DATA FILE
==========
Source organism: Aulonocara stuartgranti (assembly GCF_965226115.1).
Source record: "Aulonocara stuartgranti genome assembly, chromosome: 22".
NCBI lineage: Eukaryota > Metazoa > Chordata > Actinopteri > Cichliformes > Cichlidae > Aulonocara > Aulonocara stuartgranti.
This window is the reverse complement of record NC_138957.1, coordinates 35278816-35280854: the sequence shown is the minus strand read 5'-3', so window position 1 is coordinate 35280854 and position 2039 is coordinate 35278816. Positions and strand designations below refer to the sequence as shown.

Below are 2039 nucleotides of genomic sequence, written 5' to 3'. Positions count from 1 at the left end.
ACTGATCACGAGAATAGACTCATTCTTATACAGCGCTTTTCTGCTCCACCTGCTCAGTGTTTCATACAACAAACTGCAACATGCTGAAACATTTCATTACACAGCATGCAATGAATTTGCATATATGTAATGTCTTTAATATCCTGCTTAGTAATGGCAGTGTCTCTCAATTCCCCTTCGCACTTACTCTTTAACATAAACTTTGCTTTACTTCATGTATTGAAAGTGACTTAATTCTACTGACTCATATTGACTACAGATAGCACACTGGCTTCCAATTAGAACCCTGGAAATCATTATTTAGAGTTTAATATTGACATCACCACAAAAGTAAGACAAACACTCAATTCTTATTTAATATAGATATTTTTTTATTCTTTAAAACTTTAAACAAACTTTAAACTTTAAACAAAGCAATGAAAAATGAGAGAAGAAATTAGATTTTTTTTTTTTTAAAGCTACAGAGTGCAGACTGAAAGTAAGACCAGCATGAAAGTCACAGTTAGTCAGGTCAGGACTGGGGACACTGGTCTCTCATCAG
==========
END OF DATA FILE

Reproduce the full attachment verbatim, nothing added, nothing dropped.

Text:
Source organism: Aulonocara stuartgranti (assembly GCF_965226115.1).
Source record: "Aulonocara stuartgranti genome assembly, chromosome: 22".
NCBI lineage: Eukaryota > Metazoa > Chordata > Actinopteri > Cichliformes > Cichlidae > Aulonocara > Aulonocara stuartgranti.
This window is the reverse complement of record NC_138957.1, coordinates 35278816-35280854: the sequence shown is the minus strand read 5'-3', so window position 1 is coordinate 35280854 and position 2039 is coordinate 35278816. Positions and strand designations below refer to the sequence as shown.

Below are 2039 nucleotides of genomic sequence, written 5' to 3'. Positions count from 1 at the left end.
ACTGATCACGAGAATAGACTCATTCTTATACAGCGCTTTTCTGCTCCACCTGCTCAGTGTTTCATACAACAAACTGCAACATGCTGAAACATTTCATTACACAGCATGCAATGAATTTGCATATATGTAATGTCTTTAATATCCTGCTTAGTAATGGCAGTGTCTCTCAATTCCCCTTCGCACTTACTCTTTAACATAAACTTTGCTTTACTTCATGTATTGAAAGTGACTTAATTCTACTGACTCATATTGACTACAGATAGCACACTGGCTTCCAATTAGAACCCTGGAAATCATTATTTAGAGTTTAATATTGACATCACCACAAAAGTAAGACAAACACTCAATTCTTATTTAATATAGATATTTTTTTATTCTTTAAAACTTTAAACAAACTTTAAACTTTAAACAAAGCAATGAAAAATGAGAGAAGAAATTAGATTTTTTTTTTTTTAAAGCTACAGAGTGCAGACTGAAAGTAAGACCAGCATGAAAGTCACAGTTAGTCAGGTCAGGACTGGGGACACTGGTCTCTCATCAG